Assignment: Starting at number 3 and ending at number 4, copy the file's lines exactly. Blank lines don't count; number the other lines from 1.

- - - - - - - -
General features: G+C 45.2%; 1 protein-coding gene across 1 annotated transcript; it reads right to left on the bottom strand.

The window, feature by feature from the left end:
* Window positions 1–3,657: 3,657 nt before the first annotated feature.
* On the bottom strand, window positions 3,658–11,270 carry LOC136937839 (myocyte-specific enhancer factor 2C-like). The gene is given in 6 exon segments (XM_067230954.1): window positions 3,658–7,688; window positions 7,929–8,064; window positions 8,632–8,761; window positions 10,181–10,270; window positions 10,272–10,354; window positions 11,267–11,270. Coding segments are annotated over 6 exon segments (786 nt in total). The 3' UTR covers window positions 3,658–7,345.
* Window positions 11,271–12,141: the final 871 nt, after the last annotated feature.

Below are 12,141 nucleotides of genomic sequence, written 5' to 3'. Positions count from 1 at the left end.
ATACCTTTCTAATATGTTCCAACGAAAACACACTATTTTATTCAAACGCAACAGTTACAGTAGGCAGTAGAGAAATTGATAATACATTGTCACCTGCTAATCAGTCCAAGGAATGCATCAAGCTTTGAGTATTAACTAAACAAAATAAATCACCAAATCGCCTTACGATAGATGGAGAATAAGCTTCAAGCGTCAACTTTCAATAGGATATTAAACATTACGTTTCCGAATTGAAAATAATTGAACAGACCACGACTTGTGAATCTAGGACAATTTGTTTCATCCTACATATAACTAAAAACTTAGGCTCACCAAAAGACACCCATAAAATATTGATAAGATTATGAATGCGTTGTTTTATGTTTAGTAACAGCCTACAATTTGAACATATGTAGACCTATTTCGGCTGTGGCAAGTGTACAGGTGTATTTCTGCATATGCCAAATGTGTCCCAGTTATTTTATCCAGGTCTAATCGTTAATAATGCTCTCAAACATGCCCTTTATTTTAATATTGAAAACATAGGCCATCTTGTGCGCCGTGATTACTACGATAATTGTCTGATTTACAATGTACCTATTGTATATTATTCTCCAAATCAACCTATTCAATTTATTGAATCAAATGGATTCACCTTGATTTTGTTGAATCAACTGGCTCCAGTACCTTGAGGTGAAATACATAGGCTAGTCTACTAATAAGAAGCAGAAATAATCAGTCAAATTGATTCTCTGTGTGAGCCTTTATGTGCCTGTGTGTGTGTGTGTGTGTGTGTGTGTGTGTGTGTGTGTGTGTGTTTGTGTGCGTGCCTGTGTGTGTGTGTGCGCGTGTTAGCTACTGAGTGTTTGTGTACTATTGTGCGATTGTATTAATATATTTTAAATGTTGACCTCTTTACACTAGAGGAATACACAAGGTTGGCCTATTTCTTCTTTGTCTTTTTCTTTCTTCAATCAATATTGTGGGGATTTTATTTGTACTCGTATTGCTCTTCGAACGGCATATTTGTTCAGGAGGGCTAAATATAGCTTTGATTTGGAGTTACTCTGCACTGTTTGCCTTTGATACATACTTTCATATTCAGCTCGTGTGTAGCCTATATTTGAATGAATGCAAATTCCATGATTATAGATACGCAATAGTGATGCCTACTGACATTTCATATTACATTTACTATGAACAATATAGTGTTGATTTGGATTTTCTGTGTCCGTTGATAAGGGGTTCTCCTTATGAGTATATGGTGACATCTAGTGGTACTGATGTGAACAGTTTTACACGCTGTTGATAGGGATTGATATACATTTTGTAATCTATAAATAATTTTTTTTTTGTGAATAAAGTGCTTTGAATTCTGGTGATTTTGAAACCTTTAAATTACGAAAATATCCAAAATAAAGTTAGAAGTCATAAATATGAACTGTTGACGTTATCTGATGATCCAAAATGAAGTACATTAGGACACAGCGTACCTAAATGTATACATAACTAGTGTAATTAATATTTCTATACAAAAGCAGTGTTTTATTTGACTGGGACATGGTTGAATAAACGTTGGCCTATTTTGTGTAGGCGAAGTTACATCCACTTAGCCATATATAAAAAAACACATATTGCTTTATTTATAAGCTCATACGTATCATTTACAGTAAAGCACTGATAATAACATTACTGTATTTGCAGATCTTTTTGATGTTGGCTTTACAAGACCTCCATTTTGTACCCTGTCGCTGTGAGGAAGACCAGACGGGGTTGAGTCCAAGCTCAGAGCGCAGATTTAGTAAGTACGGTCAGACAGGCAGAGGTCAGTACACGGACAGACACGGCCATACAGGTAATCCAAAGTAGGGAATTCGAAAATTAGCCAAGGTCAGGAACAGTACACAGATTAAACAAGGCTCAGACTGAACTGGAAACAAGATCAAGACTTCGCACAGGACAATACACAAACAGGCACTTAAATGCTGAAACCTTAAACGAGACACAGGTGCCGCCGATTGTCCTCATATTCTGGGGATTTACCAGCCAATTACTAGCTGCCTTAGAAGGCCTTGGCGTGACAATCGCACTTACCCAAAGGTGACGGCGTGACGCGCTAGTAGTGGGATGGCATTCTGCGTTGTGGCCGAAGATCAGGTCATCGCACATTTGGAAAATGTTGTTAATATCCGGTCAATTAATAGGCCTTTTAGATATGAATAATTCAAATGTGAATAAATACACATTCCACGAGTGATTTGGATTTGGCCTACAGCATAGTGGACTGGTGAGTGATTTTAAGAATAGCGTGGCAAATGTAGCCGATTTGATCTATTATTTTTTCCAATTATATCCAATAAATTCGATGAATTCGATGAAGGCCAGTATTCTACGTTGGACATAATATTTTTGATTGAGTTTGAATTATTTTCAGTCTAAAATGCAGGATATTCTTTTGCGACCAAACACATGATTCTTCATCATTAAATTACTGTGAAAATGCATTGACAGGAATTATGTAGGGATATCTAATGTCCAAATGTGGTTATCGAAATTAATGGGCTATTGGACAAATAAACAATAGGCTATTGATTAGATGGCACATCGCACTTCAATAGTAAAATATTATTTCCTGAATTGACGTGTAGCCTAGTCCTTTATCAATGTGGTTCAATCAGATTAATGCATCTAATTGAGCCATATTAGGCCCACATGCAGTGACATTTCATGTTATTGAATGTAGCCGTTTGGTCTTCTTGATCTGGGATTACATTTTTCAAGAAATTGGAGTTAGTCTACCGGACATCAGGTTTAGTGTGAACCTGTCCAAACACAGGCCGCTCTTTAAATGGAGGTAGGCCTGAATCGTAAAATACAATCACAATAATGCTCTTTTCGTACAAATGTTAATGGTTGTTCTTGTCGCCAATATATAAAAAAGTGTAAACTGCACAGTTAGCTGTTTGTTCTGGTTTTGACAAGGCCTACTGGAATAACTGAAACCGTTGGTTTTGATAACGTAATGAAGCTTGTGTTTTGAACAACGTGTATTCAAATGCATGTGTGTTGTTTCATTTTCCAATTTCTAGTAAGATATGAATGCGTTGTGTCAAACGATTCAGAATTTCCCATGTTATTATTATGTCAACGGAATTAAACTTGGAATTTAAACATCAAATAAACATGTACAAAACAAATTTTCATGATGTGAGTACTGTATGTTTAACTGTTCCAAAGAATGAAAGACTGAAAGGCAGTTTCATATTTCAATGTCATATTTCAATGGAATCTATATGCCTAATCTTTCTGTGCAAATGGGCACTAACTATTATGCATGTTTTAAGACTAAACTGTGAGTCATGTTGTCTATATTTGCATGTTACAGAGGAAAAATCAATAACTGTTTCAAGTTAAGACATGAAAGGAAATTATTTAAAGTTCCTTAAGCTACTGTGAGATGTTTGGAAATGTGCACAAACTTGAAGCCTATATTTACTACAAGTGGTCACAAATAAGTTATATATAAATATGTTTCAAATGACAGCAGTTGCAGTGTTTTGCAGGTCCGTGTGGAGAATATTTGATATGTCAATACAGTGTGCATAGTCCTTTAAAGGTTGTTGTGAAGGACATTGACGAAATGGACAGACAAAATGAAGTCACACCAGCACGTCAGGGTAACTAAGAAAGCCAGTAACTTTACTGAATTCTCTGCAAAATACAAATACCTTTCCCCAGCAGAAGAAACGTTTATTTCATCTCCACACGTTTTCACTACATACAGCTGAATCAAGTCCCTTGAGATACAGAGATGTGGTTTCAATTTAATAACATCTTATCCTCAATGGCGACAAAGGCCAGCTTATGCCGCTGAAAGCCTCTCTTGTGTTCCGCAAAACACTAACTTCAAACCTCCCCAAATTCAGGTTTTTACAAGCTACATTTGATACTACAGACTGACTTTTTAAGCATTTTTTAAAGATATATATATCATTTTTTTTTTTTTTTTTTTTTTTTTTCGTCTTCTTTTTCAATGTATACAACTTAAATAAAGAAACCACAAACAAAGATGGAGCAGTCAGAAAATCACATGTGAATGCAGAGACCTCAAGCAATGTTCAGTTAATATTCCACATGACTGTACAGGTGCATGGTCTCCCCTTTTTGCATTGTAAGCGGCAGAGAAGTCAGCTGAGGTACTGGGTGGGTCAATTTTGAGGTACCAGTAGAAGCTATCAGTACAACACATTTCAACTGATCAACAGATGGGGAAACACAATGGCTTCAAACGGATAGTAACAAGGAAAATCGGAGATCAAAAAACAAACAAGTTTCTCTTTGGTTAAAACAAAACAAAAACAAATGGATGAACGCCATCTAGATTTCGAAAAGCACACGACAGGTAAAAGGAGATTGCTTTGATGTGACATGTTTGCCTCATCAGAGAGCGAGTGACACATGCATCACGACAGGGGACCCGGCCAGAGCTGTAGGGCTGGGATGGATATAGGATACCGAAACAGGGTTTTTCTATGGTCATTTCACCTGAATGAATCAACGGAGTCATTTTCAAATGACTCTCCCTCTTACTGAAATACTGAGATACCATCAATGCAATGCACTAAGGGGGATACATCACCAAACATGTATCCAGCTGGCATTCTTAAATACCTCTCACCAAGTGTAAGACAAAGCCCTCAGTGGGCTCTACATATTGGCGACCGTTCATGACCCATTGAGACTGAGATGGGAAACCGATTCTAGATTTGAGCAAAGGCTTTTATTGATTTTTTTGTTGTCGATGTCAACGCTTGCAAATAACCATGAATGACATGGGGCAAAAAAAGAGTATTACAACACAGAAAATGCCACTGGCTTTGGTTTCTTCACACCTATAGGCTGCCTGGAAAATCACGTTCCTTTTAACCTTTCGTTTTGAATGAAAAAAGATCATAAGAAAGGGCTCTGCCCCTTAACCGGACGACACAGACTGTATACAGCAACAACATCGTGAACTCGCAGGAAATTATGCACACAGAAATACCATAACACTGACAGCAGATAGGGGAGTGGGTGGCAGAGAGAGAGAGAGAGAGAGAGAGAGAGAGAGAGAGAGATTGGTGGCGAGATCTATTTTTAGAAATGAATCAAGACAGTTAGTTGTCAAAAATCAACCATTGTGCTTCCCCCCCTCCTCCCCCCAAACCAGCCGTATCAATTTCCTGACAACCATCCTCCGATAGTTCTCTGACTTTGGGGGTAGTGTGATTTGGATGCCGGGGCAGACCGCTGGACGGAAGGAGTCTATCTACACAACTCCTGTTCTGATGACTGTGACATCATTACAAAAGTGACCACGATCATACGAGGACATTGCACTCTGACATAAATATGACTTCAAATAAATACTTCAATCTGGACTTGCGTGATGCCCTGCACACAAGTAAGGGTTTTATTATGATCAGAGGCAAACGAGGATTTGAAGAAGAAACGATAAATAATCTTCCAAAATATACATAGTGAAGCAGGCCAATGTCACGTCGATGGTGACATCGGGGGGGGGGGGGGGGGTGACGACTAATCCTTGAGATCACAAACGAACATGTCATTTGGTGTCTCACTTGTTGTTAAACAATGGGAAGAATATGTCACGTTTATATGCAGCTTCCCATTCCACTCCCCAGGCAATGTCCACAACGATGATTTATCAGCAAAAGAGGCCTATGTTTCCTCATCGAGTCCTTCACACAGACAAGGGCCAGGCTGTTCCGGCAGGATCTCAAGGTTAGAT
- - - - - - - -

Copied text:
* Window positions 1–3,657: 3,657 nt before the first annotated feature.
* On the bottom strand, window positions 3,658–11,270 carry LOC136937839 (myocyte-specific enhancer factor 2C-like). The gene is given in 6 exon segments (XM_067230954.1): window positions 3,658–7,688; window positions 7,929–8,064; window positions 8,632–8,761; window positions 10,181–10,270; window positions 10,272–10,354; window positions 11,267–11,270. Coding segments are annotated over 6 exon segments (786 nt in total). The 3' UTR covers window positions 3,658–7,345.